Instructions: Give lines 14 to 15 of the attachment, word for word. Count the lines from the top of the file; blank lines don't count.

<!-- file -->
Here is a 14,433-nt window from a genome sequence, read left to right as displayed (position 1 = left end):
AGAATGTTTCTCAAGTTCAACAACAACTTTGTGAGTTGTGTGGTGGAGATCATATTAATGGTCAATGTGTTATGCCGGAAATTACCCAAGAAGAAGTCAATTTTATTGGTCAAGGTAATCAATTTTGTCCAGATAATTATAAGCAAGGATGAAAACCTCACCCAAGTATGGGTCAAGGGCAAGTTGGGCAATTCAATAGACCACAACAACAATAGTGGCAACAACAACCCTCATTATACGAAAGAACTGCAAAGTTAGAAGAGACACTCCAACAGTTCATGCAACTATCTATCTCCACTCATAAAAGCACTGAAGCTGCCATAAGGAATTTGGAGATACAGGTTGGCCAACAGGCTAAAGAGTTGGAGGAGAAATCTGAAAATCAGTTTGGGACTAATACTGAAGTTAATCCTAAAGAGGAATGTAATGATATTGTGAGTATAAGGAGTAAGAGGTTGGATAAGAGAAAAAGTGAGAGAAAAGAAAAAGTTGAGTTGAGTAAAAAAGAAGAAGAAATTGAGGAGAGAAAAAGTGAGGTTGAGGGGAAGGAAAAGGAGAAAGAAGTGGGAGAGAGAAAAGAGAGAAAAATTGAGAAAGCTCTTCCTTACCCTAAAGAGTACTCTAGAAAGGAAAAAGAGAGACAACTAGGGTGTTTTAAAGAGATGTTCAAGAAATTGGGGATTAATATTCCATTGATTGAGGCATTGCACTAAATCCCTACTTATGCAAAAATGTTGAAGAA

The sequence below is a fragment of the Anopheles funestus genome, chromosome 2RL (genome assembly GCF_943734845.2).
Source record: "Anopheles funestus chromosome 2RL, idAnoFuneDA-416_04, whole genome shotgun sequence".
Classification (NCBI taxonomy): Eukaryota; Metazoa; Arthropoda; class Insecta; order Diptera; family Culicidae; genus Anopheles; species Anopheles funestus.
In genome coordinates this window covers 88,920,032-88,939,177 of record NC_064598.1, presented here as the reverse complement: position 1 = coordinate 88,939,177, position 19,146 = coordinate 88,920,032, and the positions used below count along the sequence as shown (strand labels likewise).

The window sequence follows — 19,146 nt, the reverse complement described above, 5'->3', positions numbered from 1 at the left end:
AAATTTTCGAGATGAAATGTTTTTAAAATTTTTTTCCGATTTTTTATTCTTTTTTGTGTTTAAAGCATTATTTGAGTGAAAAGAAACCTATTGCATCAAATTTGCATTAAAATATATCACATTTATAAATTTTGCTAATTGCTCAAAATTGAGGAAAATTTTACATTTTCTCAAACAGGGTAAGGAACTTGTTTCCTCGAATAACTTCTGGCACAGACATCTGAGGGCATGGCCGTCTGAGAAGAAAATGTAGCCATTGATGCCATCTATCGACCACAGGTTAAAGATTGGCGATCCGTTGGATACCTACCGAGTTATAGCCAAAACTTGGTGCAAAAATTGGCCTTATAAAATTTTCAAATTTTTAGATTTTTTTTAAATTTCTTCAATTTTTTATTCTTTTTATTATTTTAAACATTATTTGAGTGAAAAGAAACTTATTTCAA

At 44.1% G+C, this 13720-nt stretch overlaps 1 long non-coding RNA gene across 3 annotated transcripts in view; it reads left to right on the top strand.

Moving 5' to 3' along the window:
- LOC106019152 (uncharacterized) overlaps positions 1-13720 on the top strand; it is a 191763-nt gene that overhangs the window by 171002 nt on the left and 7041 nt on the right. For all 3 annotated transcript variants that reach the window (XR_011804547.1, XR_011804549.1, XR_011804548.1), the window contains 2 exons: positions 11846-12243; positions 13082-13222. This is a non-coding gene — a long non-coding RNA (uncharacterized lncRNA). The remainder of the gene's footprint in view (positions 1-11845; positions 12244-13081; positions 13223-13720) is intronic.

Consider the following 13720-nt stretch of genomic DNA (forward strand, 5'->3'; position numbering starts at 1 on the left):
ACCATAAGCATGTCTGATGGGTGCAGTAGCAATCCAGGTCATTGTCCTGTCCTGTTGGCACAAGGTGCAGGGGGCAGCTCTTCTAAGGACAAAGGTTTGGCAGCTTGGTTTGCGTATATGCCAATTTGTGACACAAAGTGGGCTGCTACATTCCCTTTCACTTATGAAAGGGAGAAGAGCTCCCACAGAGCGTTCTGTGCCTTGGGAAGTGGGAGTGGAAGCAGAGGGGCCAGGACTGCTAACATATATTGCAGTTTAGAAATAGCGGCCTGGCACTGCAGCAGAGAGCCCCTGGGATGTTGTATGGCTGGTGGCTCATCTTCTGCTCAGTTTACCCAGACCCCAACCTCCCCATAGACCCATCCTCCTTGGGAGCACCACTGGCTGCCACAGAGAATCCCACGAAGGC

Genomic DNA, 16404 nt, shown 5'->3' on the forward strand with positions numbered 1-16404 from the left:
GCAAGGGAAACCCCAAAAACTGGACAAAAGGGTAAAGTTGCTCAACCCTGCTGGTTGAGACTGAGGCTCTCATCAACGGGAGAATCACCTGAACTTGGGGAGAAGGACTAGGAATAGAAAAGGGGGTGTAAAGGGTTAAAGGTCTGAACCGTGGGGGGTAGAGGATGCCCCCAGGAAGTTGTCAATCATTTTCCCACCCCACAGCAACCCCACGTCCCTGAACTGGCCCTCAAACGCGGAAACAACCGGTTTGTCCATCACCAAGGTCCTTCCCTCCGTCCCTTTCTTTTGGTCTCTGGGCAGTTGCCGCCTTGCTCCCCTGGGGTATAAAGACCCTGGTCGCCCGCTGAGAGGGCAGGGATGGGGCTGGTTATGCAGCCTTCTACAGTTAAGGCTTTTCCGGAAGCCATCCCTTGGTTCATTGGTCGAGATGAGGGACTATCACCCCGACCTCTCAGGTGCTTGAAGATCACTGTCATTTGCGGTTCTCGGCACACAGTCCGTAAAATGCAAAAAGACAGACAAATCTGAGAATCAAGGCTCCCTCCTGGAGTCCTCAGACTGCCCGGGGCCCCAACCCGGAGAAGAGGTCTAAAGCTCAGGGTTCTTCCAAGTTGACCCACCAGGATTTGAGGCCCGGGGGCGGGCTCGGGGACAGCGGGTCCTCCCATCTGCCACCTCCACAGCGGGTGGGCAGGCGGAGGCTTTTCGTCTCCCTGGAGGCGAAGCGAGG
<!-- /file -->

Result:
Genomic DNA, 16404 nt, shown 5'->3' on the forward strand with positions numbered 1-16404 from the left:
GCAAGGGAAACCCCAAAAACTGGACAAAAGGGTAAAGTTGCTCAACCCTGCTGGTTGAGACTGAGGCTCTCATCAACGGGAGAATCACCTGAACTTGGGGAGAAGGACTAGGAATAGAAAAGGGGGTGTAAAGGGTTAAAGGTCTGAACCGTGGGGGGTAGAGGATGCCCCCAGGAAGTTGTCAATCATTTTCCCACCCCACAGCAACCCCACGTCCCTGAACTGGCCCTCAAACGCGGAAACAACCGGTTTGTCCATCACCAAGGTCCTTCCCTCCGTCCCTTTCTTTTGGTCTCTGGGCAGTTGCCGCCTTGCTCCCCTGGGGTATAAAGACCCTGGTCGCCCGCTGAGAGGGCAGGGATGGGGCTGGTTATGCAGCCTTCTACAGTTAAGGCTTTTCCGGAAGCCATCCCTTGGTTCATTGGTCGAGATGAGGGACTATCACCCCGACCTCTCAGGTGCTTGAAGATCACTGTCATTTGCGGTTCTCGGCACACAGTCCGTAAAATGCAAAAAGACAGACAAATCTGAGAATCAAGGCTCCCTCCTGGAGTCCTCAGACTGCCCGGGGCCCCAACCCGGAGAAGAGGTCTAAAGCTCAGGGTTCTTCCAAGTTGACCCACCAGGATTTGAGGCCCGGGGGCGGGCTCGGGGACAGCGGGTCCTCCCATCTGCCACCTCCACAGCGGGTGGGCAGGCGGAGGCTTTTCGTCTCCCTGGAGGCGAAGCGAGG